This article discusses breast augmentation top surgery, formerly known as MTF top surgery or MTF breast augmentation, and the different surgical placements for your breast implants. We provide information on the risks and benefits of subglandular and submuscular placement including recovery, appearance, and potential complications. We hope this information can help in the decision making process for your gender confirmation surgery. It is important to note that it is best to consult with your surgeon to better assess your goals and needs.
If you’re considering breast augmentation, you’re probably wondering what your final outcome will look like. Many of our patients worry that their breast implants will not look right or like they have envisioned for themselves, especially if they already possess naturally large pectoral (chest) muscles.
If this sounds like you, there are several surgical techniques that our surgeons can use to create a chest that meets your wants and needs.
The goal of breast augmentation is to give you fuller, more conventionally feminine breasts.
The Gender Confirmation Center uses an informed consent model to assess candidacy for all of our services. To determine if you are a good candidate for surgery, you will need to undergo a personal consultation with one of our surgeons. If moving forward with surgery, our surgeons will work with you to design a personalized treatment plan based on your goals and your body.
An important decision that you will need to make in advance of surgery is breast implant placement. Breast implants can be placed above (subglandular) or below (submuscular) the chest muscle. If you have naturally large chest muscles, your surgeon may recommend that your implants be placed above them to conceal the muscular contours of your chest.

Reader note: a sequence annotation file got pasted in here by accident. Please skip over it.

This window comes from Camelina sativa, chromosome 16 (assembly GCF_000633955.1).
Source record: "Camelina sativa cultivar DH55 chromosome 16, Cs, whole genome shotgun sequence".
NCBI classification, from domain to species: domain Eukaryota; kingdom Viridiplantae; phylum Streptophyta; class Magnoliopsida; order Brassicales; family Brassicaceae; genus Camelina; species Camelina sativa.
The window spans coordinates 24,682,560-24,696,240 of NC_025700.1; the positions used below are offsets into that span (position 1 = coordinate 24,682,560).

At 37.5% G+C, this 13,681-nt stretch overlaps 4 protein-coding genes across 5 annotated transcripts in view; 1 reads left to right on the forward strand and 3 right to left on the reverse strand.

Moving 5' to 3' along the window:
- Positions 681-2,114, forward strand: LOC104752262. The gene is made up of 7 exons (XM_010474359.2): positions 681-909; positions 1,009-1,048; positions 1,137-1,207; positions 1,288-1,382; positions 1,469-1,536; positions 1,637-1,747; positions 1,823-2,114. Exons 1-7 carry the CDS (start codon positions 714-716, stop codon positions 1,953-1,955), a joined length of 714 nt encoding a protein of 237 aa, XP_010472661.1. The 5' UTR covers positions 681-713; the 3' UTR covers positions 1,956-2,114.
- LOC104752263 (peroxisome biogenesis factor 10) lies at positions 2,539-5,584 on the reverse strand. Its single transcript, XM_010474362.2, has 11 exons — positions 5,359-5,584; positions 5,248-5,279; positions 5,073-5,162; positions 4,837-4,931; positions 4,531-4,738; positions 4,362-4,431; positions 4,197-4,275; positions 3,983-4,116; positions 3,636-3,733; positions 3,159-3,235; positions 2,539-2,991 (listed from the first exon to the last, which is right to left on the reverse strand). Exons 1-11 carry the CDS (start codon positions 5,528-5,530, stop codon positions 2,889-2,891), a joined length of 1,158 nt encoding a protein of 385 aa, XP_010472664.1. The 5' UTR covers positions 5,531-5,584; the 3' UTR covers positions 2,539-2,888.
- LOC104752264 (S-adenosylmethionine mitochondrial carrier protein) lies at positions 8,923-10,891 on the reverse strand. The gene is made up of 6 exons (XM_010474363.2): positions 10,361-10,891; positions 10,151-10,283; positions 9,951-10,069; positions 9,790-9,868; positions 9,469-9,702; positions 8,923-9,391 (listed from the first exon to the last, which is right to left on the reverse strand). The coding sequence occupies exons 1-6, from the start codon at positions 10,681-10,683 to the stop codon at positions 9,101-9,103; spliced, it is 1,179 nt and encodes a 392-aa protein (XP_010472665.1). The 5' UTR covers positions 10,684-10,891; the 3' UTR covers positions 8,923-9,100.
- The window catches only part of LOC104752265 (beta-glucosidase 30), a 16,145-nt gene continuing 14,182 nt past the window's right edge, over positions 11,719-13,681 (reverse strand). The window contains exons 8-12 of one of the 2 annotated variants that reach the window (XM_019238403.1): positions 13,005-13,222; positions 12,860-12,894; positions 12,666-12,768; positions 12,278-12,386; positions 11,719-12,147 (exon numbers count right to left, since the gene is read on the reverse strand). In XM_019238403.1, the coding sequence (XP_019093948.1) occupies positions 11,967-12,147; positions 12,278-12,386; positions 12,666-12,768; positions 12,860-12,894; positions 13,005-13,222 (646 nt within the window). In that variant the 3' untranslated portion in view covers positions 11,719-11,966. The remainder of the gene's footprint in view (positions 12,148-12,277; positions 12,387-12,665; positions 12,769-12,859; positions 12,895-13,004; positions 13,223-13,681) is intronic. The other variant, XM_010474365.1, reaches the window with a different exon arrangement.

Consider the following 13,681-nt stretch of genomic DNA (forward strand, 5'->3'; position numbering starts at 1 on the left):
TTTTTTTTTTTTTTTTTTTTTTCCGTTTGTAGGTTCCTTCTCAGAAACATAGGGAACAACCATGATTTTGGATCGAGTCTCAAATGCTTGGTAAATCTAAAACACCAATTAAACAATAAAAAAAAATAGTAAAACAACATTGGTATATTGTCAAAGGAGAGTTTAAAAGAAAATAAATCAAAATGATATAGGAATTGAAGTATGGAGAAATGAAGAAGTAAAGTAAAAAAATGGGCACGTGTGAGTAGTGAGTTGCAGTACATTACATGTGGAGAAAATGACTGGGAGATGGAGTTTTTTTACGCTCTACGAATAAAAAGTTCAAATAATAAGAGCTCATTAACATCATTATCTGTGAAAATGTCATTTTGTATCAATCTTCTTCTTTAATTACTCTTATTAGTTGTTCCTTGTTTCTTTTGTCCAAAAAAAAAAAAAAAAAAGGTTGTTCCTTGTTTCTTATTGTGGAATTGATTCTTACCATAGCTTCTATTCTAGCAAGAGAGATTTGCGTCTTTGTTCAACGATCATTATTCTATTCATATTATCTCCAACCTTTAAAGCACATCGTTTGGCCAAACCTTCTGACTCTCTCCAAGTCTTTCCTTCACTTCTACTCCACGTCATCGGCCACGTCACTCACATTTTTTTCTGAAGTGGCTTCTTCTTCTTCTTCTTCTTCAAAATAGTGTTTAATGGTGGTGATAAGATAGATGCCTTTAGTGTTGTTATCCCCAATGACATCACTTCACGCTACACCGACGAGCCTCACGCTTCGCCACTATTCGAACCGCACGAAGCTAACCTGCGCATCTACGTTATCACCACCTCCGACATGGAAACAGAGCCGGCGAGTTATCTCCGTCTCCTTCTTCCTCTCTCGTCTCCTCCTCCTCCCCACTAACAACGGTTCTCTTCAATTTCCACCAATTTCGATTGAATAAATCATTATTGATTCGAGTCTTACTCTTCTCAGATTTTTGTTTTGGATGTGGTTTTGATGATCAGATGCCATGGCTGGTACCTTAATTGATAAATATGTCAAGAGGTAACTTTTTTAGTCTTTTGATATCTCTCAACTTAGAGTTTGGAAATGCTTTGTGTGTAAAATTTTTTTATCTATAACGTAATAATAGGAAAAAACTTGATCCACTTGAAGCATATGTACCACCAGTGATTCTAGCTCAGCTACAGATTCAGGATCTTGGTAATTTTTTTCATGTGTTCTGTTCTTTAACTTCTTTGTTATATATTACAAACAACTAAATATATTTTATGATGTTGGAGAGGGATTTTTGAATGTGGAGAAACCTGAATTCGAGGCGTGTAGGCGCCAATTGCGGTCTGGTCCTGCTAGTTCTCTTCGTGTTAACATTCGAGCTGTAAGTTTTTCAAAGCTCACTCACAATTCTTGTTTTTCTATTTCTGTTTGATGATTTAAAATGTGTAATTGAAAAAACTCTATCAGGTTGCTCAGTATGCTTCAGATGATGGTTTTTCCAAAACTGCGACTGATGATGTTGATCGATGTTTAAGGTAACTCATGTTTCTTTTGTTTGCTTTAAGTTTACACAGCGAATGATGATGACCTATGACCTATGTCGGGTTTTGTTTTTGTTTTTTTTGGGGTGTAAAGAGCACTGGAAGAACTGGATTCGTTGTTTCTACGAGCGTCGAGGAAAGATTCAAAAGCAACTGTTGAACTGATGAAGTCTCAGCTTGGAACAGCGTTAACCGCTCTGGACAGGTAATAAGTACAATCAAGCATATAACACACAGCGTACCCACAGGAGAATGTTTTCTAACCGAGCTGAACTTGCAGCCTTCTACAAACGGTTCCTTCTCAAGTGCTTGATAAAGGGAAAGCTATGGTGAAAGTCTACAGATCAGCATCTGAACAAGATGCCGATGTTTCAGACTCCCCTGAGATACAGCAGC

There are several advantages to subglandular placement, such as a shorter, less painful recovery period. Patients with subglandular placement also experience less implant movement during physical activity. However, it is important to note that your implants will be closer to the surface, which means that they will probably be more visible and more easily felt. Silicone implants are preferred for this placement because they offer a more “natural” appearance when compared to saline implants.
With submuscular placement, the implants are placed below the pectoral muscles and breast tissue. This placement often requires a more extensive recovery, but it offers patients a lower rate of capsular contracture (scar tissue forming around the implant), rippling (seeing the edges of the implants through the skin), and downward placement (malpositioning of the implants). It is important to carefully consider the advantages and disadvantages of each placement before making your final decision. Our surgeons will work with you to ensure the best outcome possible is achieved.
If subglandular implant placement isn’t for you, there are other options that can minimize a naturally large chest. Our surgeons will be able to determine if certain surgical techniques such as “scoring” the chest muscles can create softer, lower breasts. The best way to determine which technique is right for you is to meet with one of our surgeons for a consultation.